So your impulsive clients, again that guaranteed income, the risk management that can come with adding that as a component, as Matt was saying, to the overall portfolio. Maybe it's just a ... It will always only be a slice of the portfolio, and maybe there's just enough in that slice of the portfolio to help impulsive clients. Maybe they make impulsive moves with some of their other assets.

The risk-averse clients, of course. We can really help risk-averse people in the annuities space. We have so many solutions. We've just got to find the right temperature of risk-averse that they are. But that security and predictability that annuities can offer, whether it's, "Because I don't want to be exposed to the market," or it's, "I'm afraid to outlive my money," that kind of risk-averse thought process can be eliminated, or mitigated at least, with some of the annuity solutions.

As we've said today a lot, we just have to tailor our message to the client that's sitting in front of us. I think it's tempting sometimes in our busy lives to think about, all right, this is how I'm solving for clients, this is my retirement plan that I'm offering to clients. It's so important instead to meet the client where they are and, as we said before, begin with the end.

Matt DiGangi:

I really like to use stories when it comes to getting the benefits across some of these things. One that we've used in the past, and it's fitting because we're sitting here in New York City, is I think of the GW Bridge. Everybody goes over the GW Bridge. When it's not rush hour, it's going at 50, 60 miles an hour.

I always use the analogy of folks and say if that bridge had no guardrails, how fast would you go over that bridge? Probably a lot slower than 60 miles an hour. You probably did 10 or 20 miles an hour.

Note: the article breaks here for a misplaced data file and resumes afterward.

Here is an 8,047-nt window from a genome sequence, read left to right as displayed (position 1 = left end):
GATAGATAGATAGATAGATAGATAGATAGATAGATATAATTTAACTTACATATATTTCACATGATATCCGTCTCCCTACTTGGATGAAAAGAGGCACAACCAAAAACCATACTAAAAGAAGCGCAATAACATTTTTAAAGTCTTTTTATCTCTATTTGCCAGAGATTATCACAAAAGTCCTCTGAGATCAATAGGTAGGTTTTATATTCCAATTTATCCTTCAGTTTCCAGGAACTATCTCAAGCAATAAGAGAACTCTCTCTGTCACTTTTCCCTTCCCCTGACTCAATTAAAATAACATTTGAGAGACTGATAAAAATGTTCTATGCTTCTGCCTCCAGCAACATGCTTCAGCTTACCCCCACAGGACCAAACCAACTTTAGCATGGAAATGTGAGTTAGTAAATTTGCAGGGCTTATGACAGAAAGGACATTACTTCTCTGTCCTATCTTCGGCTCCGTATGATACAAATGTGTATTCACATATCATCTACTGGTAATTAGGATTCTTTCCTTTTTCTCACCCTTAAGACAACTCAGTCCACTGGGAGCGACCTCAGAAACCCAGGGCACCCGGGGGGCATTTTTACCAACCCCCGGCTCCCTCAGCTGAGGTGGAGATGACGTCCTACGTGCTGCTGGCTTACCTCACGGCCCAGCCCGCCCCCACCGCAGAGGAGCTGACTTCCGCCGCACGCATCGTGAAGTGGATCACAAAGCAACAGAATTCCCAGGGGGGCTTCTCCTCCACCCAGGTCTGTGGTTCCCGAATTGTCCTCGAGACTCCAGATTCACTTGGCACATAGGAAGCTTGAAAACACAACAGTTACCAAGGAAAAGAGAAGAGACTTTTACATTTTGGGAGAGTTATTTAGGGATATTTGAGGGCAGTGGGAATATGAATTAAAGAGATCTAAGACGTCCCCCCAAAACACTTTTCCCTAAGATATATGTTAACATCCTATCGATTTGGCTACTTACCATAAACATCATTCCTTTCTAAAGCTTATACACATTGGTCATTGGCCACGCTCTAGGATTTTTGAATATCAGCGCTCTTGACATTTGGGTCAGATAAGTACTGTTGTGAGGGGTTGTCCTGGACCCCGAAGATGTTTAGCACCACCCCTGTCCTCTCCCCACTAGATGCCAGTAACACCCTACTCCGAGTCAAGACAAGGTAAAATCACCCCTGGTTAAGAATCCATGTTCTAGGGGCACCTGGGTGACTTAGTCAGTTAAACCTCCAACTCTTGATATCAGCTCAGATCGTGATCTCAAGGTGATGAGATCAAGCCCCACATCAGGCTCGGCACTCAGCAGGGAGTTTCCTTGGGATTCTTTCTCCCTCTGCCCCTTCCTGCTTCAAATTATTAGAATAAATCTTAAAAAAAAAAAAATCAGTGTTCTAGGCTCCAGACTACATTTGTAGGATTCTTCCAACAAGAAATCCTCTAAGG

So now building off of that, it's like annuity solutions can provide you guardrails and protection on your portfolio to go and invest the way you need to invest for longer retirement, for living ... Not only having 30, 40 years in retirement but building up that equity to make sure you can beat inflation and do those things.

So when it comes to the behavioral side of it, it's really like how can you take something that's very stat-oriented and make it real, where they're like, "I understand what you just told me. I understand the benefits that it'll give me as well." So I try and go down that path.

Jonathan Forsgren:

Well, from what I'm hearing, it's one of the few products that I've ever discussed in these interviews, that one of the major benefits is peace of mind. And so, certainly a non-monetary positive about the products, for sure. So, Matt and Martha, according to LIMRA data, annuity sales hit a record high of $310.6 billion last year. What was driving that demand and do you expect to see that continue into 2023?

Matt DiGangi:

Well, I think building off of what you just mentioned, annuities gave a lot of people a lot of peace of mind in a time where there was a lot of turbulence in the market. Interest rates are going up, equities and bond portfolios both decreased last year.

So knowing that annuities can not only have that financial benefit, but the peace of mind, that really had a lot of value and will continue to have value as we move forward, because giving peace of mind for a short time, for a long time, I think people are really recognizing the value that that brings. Not only the financial professionals and the consumers, but when you think about what happens when markets enter a crazy phase or they go down, consumers pick up the phone and call their financial professionals. Now they can say, "Well, I have protections in place."

This is why we did these things. You remind them why you went to it in the first place. It really gives everybody that peace of mind during uncertain times.

Jonathan Forsgren:

We'll start with you Martha, and then we'll come to Matt. What are some of the common misconceptions or concerns that clients might have about annuities and how can financial professionals address those?

Martha Hart:

Yeah. There are definitely common misconceptions and concerns about annuities, and advisor education on all of them, I think, can help them just disappear. Really first is that annuities are complicated or difficult to understand, and that definitely is just a matter of an advisor having a nice way of explaining it in simple terms, client to understand and get away from the jargon, the prospectus jargon, and using terms that the client can understand.

Another concern of course is that there are fees and expenses associated with an annuity that will be more than just if you invested in a managed money portfolio sometimes. Cost is only an issue in the absence of value, and we need to show clients what the potential value is of carrying that guaranteed stream of income. That adds the certainty and the added confidence that a client needs in retirement.